U.S. Sen. Bob Casey hopes expectations for a heavily redacted Mueller report are ‘too pessimistic’

  • Jan Murphy, PennLive

With this week’s anticipated release of special counsel Robert Mueller’s report on Russian interference in the 2016 election, U.S. Sen. Bob Casey, D-Pa., said he doesn’t have high hopes for what will be made available either to the public or to Congress but is keeping his fingers crossed he is wrong.

During a stop in Harrisburg on Monday to promote federal legislation to expand on the tax-deferred savings account program for people with disabilities he championed into law in 2014, Casey said he favors the public getting to see a version of the report containing only intelligence-related and possibly some grand jury proceeding redactions.

But he believes members of Congress should be entitled to see the complete version of the report.

In his 4-page executive summary, U.S. Attorney General William Barr said the investigation found no evidence that President Donald Trump’s campaign “conspired or coordinated” with Russia to influence the last presidential election but reached no conclusion on whether Trump obstructed justice.

But Casey said it’s critical to have more details on what is known with certainty that Russia did interfere with America’s elections.

“We know with certainty why they interfered and what they were trying to do but we don’t know a lot of details,” he said. “In order to stop the Russians from ever having another adverse impact on another American election, especially on a presidential election, we’ve got to have the information that’s contained in the Mueller report to set up those safeguards and legislative policy impediments to prevent the Russians from ever doing this again.”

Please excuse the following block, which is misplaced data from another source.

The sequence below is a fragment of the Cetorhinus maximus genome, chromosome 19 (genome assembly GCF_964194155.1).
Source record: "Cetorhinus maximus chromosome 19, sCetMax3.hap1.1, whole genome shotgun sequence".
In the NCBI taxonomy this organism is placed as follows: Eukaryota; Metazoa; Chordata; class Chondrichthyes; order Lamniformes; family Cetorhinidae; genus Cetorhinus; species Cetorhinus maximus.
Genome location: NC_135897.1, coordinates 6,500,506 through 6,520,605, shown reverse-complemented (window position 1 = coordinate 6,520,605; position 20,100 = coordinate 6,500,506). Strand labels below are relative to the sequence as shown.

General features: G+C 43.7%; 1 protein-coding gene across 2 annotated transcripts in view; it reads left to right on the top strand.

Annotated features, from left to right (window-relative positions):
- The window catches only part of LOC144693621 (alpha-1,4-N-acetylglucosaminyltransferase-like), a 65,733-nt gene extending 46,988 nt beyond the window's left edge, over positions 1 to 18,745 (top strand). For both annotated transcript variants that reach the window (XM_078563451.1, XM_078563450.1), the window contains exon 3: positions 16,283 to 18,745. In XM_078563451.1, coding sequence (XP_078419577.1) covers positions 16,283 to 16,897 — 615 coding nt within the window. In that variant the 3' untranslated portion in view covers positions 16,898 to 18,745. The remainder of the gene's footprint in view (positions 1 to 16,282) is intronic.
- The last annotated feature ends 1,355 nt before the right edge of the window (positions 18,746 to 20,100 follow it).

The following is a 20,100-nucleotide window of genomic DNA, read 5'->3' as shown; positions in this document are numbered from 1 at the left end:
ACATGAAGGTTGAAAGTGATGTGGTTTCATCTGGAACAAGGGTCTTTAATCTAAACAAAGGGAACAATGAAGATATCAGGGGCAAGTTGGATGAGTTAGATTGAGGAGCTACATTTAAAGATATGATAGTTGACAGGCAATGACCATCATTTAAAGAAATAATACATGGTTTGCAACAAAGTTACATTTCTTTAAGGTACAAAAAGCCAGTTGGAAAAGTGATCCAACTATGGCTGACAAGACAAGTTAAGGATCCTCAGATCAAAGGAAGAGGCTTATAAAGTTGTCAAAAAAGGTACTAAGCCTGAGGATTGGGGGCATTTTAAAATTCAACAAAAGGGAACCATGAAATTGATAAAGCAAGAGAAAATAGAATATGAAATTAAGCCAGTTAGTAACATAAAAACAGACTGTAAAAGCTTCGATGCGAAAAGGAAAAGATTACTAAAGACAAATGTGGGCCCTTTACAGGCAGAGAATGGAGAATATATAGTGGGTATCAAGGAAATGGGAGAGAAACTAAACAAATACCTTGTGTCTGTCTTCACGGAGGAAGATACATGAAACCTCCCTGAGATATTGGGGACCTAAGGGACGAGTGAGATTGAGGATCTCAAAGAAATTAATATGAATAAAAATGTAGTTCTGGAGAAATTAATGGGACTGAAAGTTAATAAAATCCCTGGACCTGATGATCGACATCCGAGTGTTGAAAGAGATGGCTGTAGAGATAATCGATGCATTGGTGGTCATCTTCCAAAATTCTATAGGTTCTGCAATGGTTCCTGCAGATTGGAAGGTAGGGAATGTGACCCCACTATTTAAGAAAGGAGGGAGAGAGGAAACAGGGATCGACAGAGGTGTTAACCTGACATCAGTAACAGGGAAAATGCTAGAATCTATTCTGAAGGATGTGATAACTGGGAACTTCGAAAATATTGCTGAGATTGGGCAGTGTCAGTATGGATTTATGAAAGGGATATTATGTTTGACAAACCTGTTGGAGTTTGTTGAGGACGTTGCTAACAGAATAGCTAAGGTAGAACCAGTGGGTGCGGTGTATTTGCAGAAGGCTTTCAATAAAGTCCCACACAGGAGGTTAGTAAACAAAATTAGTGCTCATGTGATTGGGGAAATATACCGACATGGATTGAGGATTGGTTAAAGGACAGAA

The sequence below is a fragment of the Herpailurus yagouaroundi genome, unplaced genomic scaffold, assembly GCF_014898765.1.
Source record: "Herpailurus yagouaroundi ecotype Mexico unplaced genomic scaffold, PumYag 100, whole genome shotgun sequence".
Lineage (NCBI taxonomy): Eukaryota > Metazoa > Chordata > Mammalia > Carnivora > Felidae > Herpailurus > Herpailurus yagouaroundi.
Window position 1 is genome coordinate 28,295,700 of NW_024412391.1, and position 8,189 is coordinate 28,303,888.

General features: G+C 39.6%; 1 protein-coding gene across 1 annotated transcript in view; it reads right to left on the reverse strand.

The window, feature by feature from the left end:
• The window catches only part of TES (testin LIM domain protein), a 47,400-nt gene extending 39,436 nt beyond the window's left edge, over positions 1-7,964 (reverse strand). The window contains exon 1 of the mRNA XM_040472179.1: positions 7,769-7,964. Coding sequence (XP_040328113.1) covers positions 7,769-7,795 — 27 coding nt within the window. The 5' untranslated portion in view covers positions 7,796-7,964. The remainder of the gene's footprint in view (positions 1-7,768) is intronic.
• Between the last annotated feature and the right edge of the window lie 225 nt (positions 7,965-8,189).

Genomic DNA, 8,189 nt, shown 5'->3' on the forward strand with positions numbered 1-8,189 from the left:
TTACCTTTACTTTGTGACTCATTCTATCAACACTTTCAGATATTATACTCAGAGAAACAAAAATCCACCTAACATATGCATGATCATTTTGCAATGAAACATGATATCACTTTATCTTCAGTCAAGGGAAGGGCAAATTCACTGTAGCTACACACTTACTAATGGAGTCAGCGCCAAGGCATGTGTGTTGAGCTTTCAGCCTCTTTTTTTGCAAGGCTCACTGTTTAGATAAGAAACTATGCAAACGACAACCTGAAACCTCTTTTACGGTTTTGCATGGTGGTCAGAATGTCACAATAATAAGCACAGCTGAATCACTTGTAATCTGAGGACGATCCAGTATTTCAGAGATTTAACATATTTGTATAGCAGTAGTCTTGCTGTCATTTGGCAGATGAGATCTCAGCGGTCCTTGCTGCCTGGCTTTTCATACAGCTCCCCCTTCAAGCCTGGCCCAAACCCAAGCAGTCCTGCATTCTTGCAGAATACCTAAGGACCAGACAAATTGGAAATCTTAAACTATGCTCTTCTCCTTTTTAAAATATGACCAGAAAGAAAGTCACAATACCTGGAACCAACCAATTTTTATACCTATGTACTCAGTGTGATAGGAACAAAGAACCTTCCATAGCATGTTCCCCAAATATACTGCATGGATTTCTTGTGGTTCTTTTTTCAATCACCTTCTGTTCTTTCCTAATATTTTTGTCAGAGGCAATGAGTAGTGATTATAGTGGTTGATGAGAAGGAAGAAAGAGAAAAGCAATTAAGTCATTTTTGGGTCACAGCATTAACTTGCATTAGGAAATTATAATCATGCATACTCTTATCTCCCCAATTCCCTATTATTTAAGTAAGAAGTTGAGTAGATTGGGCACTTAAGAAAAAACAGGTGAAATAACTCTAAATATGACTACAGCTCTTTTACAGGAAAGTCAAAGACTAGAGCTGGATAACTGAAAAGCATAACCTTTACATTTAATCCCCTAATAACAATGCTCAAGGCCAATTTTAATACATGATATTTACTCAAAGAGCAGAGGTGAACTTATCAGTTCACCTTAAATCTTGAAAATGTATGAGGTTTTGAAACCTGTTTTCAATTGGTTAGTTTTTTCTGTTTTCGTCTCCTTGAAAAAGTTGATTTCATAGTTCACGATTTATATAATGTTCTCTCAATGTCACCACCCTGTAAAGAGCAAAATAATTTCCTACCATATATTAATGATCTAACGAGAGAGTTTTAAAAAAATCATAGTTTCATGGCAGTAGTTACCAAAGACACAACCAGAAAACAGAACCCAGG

U.S. House Judiciary Committee Chairman Jerry Nadler, D-N.Y., and others have been adamant that the law grants Congress access to not only Mueller’s report but the testimony and other material that supports his conclusions.

Casey said members of Congress have been privy to other intelligence information so this report should not be treated differently. As for information gleaned from grand jury proceedings, he said from the Watergate era, it was learned you can ask a judge to allow some or all grand jury testimony to be released.

“Members of Congress should be allowed to see the report even with the intelligence issues,” he said. “That’s what I’m hoping will happen but the worry is what we will get this week, eventually, is something that is heavily redacted. That’s the expectation and I hope the expectation is too pessimistic.”

 

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